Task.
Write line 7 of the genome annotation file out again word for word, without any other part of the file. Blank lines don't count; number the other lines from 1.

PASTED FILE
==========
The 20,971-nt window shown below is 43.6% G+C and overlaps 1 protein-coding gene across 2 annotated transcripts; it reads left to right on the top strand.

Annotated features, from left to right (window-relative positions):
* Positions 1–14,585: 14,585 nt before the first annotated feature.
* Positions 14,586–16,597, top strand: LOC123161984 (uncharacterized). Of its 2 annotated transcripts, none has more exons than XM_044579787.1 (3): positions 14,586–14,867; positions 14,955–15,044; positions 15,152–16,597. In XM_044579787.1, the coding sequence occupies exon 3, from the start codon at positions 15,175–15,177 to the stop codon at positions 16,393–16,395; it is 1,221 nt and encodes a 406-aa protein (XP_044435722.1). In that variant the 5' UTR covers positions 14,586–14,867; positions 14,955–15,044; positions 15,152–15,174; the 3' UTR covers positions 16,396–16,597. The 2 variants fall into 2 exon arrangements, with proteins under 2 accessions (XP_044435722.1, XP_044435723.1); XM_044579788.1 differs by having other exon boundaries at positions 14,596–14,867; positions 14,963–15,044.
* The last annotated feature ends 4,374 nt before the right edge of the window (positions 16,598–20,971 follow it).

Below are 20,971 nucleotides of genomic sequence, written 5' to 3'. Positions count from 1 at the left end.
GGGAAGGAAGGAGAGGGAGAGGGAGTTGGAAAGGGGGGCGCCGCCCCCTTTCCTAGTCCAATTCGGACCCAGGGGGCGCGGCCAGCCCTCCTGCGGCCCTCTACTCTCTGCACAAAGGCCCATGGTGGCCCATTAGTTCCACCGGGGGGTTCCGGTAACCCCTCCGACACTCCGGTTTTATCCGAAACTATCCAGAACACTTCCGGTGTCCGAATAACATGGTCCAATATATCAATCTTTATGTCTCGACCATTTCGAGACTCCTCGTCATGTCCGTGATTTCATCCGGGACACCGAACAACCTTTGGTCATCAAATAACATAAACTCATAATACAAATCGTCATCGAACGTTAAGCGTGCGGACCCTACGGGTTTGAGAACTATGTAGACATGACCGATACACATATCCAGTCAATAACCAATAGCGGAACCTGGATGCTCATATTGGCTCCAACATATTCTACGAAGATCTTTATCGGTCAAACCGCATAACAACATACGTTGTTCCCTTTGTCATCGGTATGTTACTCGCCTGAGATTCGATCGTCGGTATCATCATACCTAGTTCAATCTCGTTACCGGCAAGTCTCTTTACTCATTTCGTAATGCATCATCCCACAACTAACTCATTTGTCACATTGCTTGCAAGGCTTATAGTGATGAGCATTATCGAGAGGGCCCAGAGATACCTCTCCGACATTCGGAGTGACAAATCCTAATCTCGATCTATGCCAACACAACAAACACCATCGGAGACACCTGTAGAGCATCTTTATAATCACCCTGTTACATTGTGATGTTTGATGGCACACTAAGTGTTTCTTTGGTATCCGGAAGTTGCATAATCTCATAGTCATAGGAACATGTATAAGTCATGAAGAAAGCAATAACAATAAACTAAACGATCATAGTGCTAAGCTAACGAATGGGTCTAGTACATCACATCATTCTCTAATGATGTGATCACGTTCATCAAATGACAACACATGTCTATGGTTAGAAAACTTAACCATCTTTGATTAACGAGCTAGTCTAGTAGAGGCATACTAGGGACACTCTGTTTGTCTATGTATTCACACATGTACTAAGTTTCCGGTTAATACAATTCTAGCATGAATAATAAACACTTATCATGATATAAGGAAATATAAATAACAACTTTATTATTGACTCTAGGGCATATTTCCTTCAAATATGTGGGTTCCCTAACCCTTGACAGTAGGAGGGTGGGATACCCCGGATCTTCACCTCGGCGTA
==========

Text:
GGGAAGGAAGGAGAGGGAGAGGGAGTTGGAAAGGGGGGCGCCGCCCCCTTTCCTAGTCCAATTCGGACCCAGGGGGCGCGGCCAGCCCTCCTGCGGCCCTCTACTCTCTGCACAAAGGCCCATGGTGGCCCATTAGTTCCACCGGGGGGTTCCGGTAACCCCTCCGACACTCCGGTTTTATCCGAAACTATCCAGAACACTTCCGGTGTCCGAATAACATGGTCCAATATATCAATCTTTATGTCTCGACCATTTCGAGACTCCTCGTCATGTCCGTGATTTCATCCGGGACACCGAACAACCTTTGGTCATCAAATAACATAAACTCATAATACAAATCGTCATCGAACGTTAAGCGTGCGGACCCTACGGGTTTGAGAACTATGTAGACATGACCGATACACATATCCAGTCAATAACCAATAGCGGAACCTGGATGCTCATATTGGCTCCAACATATTCTACGAAGATCTTTATCGGTCAAACCGCATAACAACATACGTTGTTCCCTTTGTCATCGGTATGTTACTCGCCTGAGATTCGATCGTCGGTATCATCATACCTAGTTCAATCTCGTTACCGGCAAGTCTCTTTACTCATTTCGTAATGCATCATCCCACAACTAACTCATTTGTCACATTGCTTGCAAGGCTTATAGTGATGAGCATTATCGAGAGGGCCCAGAGATACCTCTCCGACATTCGGAGTGACAAATCCTAATCTCGATCTATGCCAACACAACAAACACCATCGGAGACACCTGTAGAGCATCTTTATAATCACCCTGTTACATTGTGATGTTTGATGGCACACTAAGTGTTTCTTTGGTATCCGGAAGTTGCATAATCTCATAGTCATAGGAACATGTATAAGTCATGAAGAAAGCAATAACAATAAACTAAACGATCATAGTGCTAAGCTAACGAATGGGTCTAGTACATCACATCATTCTCTAATGATGTGATCACGTTCATCAAATGACAACACATGTCTATGGTTAGAAAACTTAACCATCTTTGATTAACGAGCTAGTCTAGTAGAGGCATACTAGGGACACTCTGTTTGTCTATGTATTCACACATGTACTAAGTTTCCGGTTAATACAATTCTAGCATGAATAATAAACACTTATCATGATATAAGGAAATATAAATAACAACTTTATTATTGACTCTAGGGCATATTTCCTTCAAATATGTGGGTTCCCTAACCCTTGACAGTAGGAGGGTGGGATACCCCGGATCTTCACCTCGGCGTA